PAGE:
This article offers an investigation into the developer ecosystem of platforms drawing on the specific case of Twitter and explores how third-party clients enable different “ways of being” on Twitter. It suggests that researchers need to consider digital data as traces of distributed accomplishments between platforms, users, interfaces, and developers. The argument follows three main steps: We discuss how Twitter’s bounded openness enables and structures distributed data production through grammatization of action. We then suggest ways to explore and qualify sources by drawing on a weeklong data set of nearly 32 million tweets, retrieved from Twitter’s 1% random sample. We explore how clients show considerable differences in tweet characteristics and degrees of automation, and outline methodological steps to deploy the source variable to further investigate the heterogeneous practices common metrics risk flattening into singular counts. We conclude by returning to the question about the measures of the medium, suggesting how they might be revisited in the context of increasingly distributed platform ecosystems, and how platform data challenge key ideas of digital methods research.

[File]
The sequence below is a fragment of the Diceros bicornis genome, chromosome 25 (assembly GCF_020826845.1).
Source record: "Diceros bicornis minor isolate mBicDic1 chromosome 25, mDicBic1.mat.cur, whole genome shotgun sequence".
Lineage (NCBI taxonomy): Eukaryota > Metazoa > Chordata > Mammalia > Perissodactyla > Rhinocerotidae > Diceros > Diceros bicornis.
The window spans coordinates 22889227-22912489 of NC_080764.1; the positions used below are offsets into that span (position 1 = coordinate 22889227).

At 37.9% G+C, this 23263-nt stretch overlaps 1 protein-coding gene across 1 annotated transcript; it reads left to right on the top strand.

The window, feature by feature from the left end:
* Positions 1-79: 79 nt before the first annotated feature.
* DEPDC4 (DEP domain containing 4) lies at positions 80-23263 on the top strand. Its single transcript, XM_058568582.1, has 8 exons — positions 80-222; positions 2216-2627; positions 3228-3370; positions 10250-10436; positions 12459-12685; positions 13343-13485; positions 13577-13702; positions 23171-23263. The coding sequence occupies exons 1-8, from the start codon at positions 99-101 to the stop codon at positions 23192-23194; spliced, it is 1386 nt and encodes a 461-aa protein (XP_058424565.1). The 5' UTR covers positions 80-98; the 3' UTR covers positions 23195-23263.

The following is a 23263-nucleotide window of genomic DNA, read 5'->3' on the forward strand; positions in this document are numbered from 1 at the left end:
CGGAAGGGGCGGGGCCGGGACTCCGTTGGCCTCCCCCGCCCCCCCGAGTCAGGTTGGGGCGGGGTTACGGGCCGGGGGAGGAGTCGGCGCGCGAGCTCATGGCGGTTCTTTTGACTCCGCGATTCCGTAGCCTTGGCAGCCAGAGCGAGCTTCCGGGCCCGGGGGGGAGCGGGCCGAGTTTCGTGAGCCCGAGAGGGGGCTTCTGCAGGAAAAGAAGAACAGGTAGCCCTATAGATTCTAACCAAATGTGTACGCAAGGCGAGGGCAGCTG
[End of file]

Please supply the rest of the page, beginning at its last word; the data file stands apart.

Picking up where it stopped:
Gerlitz, Carolin / Bernhard Rieder (2018): „Tweets are not created equal. Investigating Twitter’s
Client Ecosystem“, in: International Journal of Communication 11, S. 528–547.